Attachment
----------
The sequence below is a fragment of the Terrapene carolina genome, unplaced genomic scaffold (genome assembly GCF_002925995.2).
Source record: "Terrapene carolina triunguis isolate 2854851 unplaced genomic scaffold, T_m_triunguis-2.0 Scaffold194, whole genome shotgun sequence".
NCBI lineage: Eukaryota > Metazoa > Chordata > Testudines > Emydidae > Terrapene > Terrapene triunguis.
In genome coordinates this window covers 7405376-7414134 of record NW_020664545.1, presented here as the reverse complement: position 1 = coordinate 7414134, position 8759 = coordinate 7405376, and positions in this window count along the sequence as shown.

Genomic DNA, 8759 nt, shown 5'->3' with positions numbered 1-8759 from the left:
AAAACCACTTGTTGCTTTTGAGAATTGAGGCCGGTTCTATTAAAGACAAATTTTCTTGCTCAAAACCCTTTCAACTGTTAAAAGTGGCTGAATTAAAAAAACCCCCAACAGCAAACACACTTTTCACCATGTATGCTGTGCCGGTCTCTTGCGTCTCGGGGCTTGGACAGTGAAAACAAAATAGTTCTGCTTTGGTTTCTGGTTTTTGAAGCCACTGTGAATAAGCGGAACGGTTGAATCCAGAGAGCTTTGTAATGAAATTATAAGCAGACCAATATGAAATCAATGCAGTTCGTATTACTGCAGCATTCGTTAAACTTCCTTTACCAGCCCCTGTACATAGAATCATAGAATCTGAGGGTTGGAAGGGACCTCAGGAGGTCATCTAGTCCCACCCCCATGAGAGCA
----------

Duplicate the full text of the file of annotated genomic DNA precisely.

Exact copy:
The sequence below is a fragment of the Terrapene carolina genome, unplaced genomic scaffold (genome assembly GCF_002925995.2).
Source record: "Terrapene carolina triunguis isolate 2854851 unplaced genomic scaffold, T_m_triunguis-2.0 Scaffold194, whole genome shotgun sequence".
NCBI lineage: Eukaryota > Metazoa > Chordata > Testudines > Emydidae > Terrapene > Terrapene triunguis.
In genome coordinates this window covers 7405376-7414134 of record NW_020664545.1, presented here as the reverse complement: position 1 = coordinate 7414134, position 8759 = coordinate 7405376, and positions in this window count along the sequence as shown.

Genomic DNA, 8759 nt, shown 5'->3' with positions numbered 1-8759 from the left:
AAAACCACTTGTTGCTTTTGAGAATTGAGGCCGGTTCTATTAAAGACAAATTTTCTTGCTCAAAACCCTTTCAACTGTTAAAAGTGGCTGAATTAAAAAAACCCCCAACAGCAAACACACTTTTCACCATGTATGCTGTGCCGGTCTCTTGCGTCTCGGGGCTTGGACAGTGAAAACAAAATAGTTCTGCTTTGGTTTCTGGTTTTTGAAGCCACTGTGAATAAGCGGAACGGTTGAATCCAGAGAGCTTTGTAATGAAATTATAAGCAGACCAATATGAAATCAATGCAGTTCGTATTACTGCAGCATTCGTTAAACTTCCTTTACCAGCCCCTGTACATAGAATCATAGAATCTGAGGGTTGGAAGGGACCTCAGGAGGTCATCTAGTCCCACCCCCATGAGAGCA